If there’s one thing you can count on in life, it’s that you’ll have to deal with disappointment. As a dancer, there are disappointments around every corner. Not making a team you had your heart set on, losing a competition you felt confident you would win, or being cut from a routine. How come some dancers are resilient through disappointments and seem to easily pick themselves back up? Well, it’s probably not actually easy to do, but we can learn from each experience and teach ourselves to be more resilient. As a coach, I think it’s an important life lesson to teach our dancers to deal with disappointment. We can’t protect them from every possible negative outcome, that would be doing them a disservice. Instead, we can teach them to have big goals and dreams, go for it, and if you fall short or the opportunity is taken away, you will survive the disappointment and live to dance another day.
It’s in the past…
If you are experiencing disappointment, then by definition the thing you are thinking about is in the past. It already happened, it’s over, and now you are experiencing a sense of loss or defeat. But the point is, it’s over. We don’t feel disappointment before an event. We feel disappointed after an event if it doesn’t go our way. So if you’re feeling disappointed, you are probably ruminating over something and going over it in your head on repeat. But you can’t change it. You can’t go back. Dealing with disappointment takes conscious effort. So how do you transition from disappointment into a place of acceptance and move forward?
6 Steps to Dealing with Disappointment
1. Emotional awareness
The first step is to be aware of your emotions and understand that what you’re feeling is disappointment. It’s a feeling of regret, sadness, or a sense of defeat in expectation. Disappointment can look like anger or other emotions, so it’s important to first understand your own emotions and recognize that the real reason you’re upset is disappointment.
2. Accept that disappointment is a human experience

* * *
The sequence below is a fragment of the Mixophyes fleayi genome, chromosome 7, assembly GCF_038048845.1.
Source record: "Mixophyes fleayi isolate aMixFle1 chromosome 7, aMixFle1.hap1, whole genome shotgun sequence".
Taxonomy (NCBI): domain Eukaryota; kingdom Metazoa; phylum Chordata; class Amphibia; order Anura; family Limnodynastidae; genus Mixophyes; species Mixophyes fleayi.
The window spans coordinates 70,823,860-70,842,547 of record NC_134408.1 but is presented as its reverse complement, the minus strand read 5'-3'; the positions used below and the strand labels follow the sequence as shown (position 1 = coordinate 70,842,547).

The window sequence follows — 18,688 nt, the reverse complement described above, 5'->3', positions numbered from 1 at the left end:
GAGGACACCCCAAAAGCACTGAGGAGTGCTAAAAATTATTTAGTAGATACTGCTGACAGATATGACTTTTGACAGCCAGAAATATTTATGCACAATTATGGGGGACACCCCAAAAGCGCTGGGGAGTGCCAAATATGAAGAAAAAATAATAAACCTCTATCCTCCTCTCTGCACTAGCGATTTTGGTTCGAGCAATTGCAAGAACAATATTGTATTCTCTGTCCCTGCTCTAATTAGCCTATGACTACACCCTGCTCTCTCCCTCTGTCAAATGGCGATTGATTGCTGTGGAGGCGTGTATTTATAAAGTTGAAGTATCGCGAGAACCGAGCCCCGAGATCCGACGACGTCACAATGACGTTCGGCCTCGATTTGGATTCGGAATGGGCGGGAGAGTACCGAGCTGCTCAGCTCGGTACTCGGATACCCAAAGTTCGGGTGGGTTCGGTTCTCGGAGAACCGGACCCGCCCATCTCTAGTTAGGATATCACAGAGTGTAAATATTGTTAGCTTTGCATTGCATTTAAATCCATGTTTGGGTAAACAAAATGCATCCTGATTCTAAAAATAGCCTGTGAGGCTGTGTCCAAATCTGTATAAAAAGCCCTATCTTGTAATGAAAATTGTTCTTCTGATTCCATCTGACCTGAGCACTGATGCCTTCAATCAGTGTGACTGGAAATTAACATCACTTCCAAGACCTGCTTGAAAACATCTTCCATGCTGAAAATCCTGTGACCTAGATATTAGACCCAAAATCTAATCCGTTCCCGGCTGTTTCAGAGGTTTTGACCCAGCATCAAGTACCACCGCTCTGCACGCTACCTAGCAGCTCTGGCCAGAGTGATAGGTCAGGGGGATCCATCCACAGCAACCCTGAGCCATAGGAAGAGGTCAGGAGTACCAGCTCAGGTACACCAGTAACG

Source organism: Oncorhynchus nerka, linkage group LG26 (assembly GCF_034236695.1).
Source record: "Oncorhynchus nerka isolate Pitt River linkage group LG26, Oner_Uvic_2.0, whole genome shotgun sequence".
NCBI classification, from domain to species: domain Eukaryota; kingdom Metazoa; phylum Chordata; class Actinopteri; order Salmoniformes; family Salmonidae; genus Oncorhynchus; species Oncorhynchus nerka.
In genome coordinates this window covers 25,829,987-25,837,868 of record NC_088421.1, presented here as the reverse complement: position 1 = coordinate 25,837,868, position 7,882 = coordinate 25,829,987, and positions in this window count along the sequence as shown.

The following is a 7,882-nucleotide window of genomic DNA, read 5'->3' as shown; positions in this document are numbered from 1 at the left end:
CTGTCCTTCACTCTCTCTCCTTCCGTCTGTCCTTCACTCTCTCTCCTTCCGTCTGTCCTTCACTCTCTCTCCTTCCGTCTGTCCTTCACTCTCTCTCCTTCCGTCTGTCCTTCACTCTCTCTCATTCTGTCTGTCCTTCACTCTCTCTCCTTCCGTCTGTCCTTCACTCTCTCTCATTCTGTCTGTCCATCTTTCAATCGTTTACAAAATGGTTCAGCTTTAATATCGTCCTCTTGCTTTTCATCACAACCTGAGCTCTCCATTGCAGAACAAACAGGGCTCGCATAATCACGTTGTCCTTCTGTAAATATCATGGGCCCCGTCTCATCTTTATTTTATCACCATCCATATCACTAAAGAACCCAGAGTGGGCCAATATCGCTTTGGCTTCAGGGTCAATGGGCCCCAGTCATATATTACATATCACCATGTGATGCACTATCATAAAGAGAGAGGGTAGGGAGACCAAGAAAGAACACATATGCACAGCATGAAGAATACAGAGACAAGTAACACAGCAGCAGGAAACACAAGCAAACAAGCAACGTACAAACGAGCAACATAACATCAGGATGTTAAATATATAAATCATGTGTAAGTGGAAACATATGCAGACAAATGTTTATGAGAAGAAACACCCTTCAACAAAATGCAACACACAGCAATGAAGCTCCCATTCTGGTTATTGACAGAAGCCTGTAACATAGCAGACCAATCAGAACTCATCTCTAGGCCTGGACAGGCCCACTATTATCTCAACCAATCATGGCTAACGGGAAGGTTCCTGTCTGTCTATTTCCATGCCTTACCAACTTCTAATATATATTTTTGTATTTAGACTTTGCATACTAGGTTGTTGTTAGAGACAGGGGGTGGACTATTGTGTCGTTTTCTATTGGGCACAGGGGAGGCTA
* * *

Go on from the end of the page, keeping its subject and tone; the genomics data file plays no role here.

It happens to everyone. Even the best dancers in the world and the coach you admire most right now, has been severely disappointed more than once. If you can recognize that these feelings are normal and start to accept that everyone has to go through this at some point, you start to feel less alone.
3. Start to reframe the experience
Once you’ve accepted that disappointment is normal, you can start to reframe the experience. Try to take an objective view of what happened. Write down what happened but try to separate the emotion from it. Stick to the facts. If you can detach your emotions from what happened then you start to regain power over the situation.
4. Change your self-talk
When we feel a sense of disappointment, we go one of two ways… we either 1) blame ourselves or 2) feel like the world it out to get us and we’re doomed to be disappointed again. When you’re upset, notice your thoughts. Do you say things to yourself like, “I never get what I work for,” or “I have such back luck,” or “I can’t keep trying.” That type of self-talk will keep you focused on the negative events in the past without allowing you to gain control on the situation. Instead, once you notice those thoughts, change your self-talk to something like, “I feel disappointed, but it’s a phase and I can get myself out of it.”
5. Focus on a new accomplishment
After a sense of defeat and disappointment it’s easy to wallow in it and decide no goal is worth striving for. Rather than sitting in that dark place, focus on a new goal, even a small one. Set yourself up for a sense of accomplishment. Work on something new and allow yourself to feel a sense of success and personal triumph. Make a plan to move forward on a new goal and shift your focus forward. The disappointment is in the past, so reframe the event, change your self-talk, and focus on a new accomplishment.
6. Reach out for help from others.
Since disappointment is a common human emotion, we all go through it and if you reach out for support you will find someone who understands. You don’t have to experience disappointment alone so share your emotions with a trusted friend and then have that friend help you with the other steps. They can help you see the reality of the situation and recognize fact from fiction. Empathize, and then help you refocus your thoughts and energy on the future. Getting over a disappointment in dance is normal, but that doesn’t make it easy. I’ve definitely lost events I thought I should have won, been sent home from auditions that were really important to me, and recently in 2020, had things out of my control take away events that bring me so much joy. So, if you and your dancers are experiencing a lot of disappointment lately, you’re not alone. But you do have the power to either wallow in it and let that negative emotion consume you, or instead sit in it for a bit, acknowledge it, and then make the choice to look forward.
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